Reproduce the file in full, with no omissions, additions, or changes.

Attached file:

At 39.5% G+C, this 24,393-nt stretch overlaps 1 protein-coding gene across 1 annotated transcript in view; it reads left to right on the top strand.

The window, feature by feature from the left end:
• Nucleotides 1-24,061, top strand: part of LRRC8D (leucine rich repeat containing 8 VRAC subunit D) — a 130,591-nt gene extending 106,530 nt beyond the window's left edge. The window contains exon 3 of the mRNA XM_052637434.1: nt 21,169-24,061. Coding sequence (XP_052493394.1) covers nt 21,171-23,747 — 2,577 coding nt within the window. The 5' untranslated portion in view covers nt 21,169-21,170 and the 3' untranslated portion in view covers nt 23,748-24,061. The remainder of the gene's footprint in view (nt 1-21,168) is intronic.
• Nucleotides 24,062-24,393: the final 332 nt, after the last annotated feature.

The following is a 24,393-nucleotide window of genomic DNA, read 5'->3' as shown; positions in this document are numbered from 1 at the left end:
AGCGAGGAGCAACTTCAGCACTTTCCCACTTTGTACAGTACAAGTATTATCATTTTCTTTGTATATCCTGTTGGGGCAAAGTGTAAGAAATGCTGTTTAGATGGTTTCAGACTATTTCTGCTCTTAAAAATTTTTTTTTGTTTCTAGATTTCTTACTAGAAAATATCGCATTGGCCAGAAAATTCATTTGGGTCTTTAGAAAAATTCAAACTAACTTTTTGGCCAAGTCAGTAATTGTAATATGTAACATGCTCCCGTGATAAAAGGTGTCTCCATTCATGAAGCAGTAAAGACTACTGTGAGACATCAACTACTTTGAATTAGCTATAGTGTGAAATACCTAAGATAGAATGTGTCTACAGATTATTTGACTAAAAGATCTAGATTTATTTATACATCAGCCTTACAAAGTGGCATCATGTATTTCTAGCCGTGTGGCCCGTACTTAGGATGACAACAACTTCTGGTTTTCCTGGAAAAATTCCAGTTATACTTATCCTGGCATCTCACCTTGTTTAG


At 39.5% G+C, this 24,393-nt stretch overlaps 1 protein-coding gene across 1 annotated transcript in view; it reads left to right on the top strand.

The window, feature by feature from the left end:
• Nucleotides 1-24,061, top strand: part of LRRC8D (leucine rich repeat containing 8 VRAC subunit D) — a 130,591-nt gene extending 106,530 nt beyond the window's left edge. The window contains exon 3 of the mRNA XM_052637434.1: nt 21,169-24,061. Coding sequence (XP_052493394.1) covers nt 21,171-23,747 — 2,577 coding nt within the window. The 5' untranslated portion in view covers nt 21,169-21,170 and the 3' untranslated portion in view covers nt 23,748-24,061. The remainder of the gene's footprint in view (nt 1-21,168) is intronic.
• Nucleotides 24,062-24,393: the final 332 nt, after the last annotated feature.

The following is a 24,393-nucleotide window of genomic DNA, read 5'->3' as shown; positions in this document are numbered from 1 at the left end:
AGCGAGGAGCAACTTCAGCACTTTCCCACTTTGTACAGTACAAGTATTATCATTTTCTTTGTATATCCTGTTGGGGCAAAGTGTAAGAAATGCTGTTTAGATGGTTTCAGACTATTTCTGCTCTTAAAAATTTTTTTTTGTTTCTAGATTTCTTACTAGAAAATATCGCATTGGCCAGAAAATTCATTTGGGTCTTTAGAAAAATTCAAACTAACTTTTTGGCCAAGTCAGTAATTGTAATATGTAACATGCTCCCGTGATAAAAGGTGTCTCCATTCATGAAGCAGTAAAGACTACTGTGAGACATCAACTACTTTGAATTAGCTATAGTGTGAAATACCTAAGATAGAATGTGTCTACAGATTATTTGACTAAAAGATCTAGATTTATTTATACATCAGCCTTACAAAGTGGCATCATGTATTTCTAGCCGTGTGGCCCGTACTTAGGATGACAACAACTTCTGGTTTTCCTGGAAAAATTCCAGTTATACTTATCCTGGCATCTCACCTTGTTTAG